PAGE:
Skip to comments.Only 150 of 3500 U.S. Colleges Are Worth the Investment: Former Secretary of Education Bill Bennett
Posted on 05/07/2013 7:08:26 AM PDT by SeekAndFind
The U.S. is home to some of the greatest colleges and universities in the world. But with the student debt load at more than $1 trillion and youth unemployment elevated, when assessing the value of a college education, thats only one part of the story.
Former Secretary of Education William Bennett, author of Is College Worth It, sat down with The Daily Ticker on the sidelines of the Milken Institute's 2013 Global Conference to talk about whether college is worth it.
We have about 21 million people in higher education, and about half the people who start four year colleges dont finish, Bennett tells The Daily Ticker. Those who do finish, who graduated in 2011 - half were either unemployed or radically underemployed and in debt.
That average student loan balance for a 25-year-old is $20,326, according to the Federal Reserve of New York. Student debt is second largest source of U.S. household debt, after only mortgages.
Bennett assessed the return on investment for the 3500 colleges and universities in the country. He found that returns were positive for only 150 institutions.
He found college is worth it if you get into a top tier university like Stanford, or study an in-demand field like nuclear engineering at even a lower tier school.
(Excerpt) Read more at finance.yahoo.com ...
I think it matters more what you study than where you study. To an extent, of course. When I went back to school later in life, my wife and I did a cost/benefit and ROI analysis. My lost wages while I was in school and the cost of school were somewhere in the $90k range. When I got out of school, I made about $20k more than when I went in, and that quickly increased. It paid for itself within about 3 or 4 years. But, that was an accounting degree and the resultant CPA license. The other option I considered was education, but the ROI was not worth it.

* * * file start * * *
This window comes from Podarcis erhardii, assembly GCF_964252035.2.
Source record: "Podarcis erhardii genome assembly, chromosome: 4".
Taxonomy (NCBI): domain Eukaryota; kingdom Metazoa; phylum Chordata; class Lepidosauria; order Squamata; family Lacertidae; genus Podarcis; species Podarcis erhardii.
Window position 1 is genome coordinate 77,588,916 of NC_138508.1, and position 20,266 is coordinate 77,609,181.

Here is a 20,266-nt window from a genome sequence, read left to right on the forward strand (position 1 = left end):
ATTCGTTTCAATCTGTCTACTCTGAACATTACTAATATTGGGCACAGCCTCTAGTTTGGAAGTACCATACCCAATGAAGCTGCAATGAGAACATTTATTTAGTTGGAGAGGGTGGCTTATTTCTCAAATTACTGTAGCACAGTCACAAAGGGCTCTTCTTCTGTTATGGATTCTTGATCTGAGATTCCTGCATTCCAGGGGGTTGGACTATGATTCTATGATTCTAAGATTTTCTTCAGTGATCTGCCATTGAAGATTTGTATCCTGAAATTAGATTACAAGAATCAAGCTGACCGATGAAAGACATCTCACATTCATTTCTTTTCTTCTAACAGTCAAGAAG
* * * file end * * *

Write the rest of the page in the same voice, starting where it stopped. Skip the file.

RE: Harvard, Yale and Stanford charge zero tuition for any student whose parents make less than 100k.
So, how much does the student pay when his/her parents make $102,000?
If you want an app that runs almost as fast as assembly language then C is the way to go. If an app is handling extremely high volume and throughput C is the best.
Employers are NOT ALLOWED TO.
Since some Supreme Court decisions back in the 1970's (a decade full of bad SC decisions), notably the Duke Power decision, employers are not allowed to use written tests in their hiring decisions, where such tests have "disparate impact" (more blacks getting low scores than whites).
Prior to that point, employers would take people out of high school, give them some tests, and assign them in the company accordingly.
Congrats. You did it about as well as it can be done; like Clint Eastwood said, "You adapted, you improvised, and you overcame." You are a rare one indeed, and exemplary. Even if you made a few missteps along the way (and who doesn't?), you had great foresight and could probably write a useful article on thriving and hustling in a legitimate field of endeavor. Blessings.
And THERE is the invalid assumption that I'm driving at. Many optimizing compilers can get to that "almost as fast as assembler" -- in fact, Ada has achieved that as well (source), and you get things like array range-checking and compile-time error-checking in addition if you're using Ada. (And no, not all range-checks need to propagate to runtime: consider indexing into an array(character) with a variable of a subtype ranged 'a'..'z'.)
If an app is handling extremely high volume and throughput C is the best.
C makes you dependent on way too many assumptions & limitations -- the reason that "parallel computing" is such a big deal is because C & C++ don't handle it at all (Ada has the task construct, and so the problem has been solved for over 30-years) without some sort of library support, which is derived from the OS, which [in many cases] is developed to POSIX compliance (which is specifically a UNIX-ism, and also heavily dependent on the C-philosophies). The whole mess in the industry is because of that very mentality.
Furthermore, it must be asked why the insurance and banking (esp the banking, with the volume of electronic transaction throughput) still use COBOL (link1, link2) if C is so great for throughput. The answer is partly that saying "if it ain't broke, don't fix it", the other part being that C lacks one of the abilities that COBOL has: a 30 year old non-trivial program-text can correctly compile on a vastly different system.
Can’t quite get the knack of C programming? I get it....
I can hack it, it's just that ALL of my professional work has involved primarily maintenance -- therefore I absolutely loathe the "write-only nature"* of C-style languages (and RegExes, but that's another rant).
Moreover, I'm quire interested in systems-level programming (compilers and OSes especially) and rather disappointed to see how "the C mentality" has impacted these fields for the worse. (Take a look at re-hosting compilers, there's a surprising number that are dependent on C for no good reason other than the historical [i.e. it was originally implemented in C].)
* -- Meaning the philosophy that is only just not actively hostile towards maintenance.
I didn’t get my degree until I was 46, and that’s an Associates. I’ve never been unemployed more than 30 days my entire life and I make 6 figures.
College is a waste of time and money unless you’re studying a hard science.
That simply isn’t true.
My education is one of my accomplishments and it opens doors.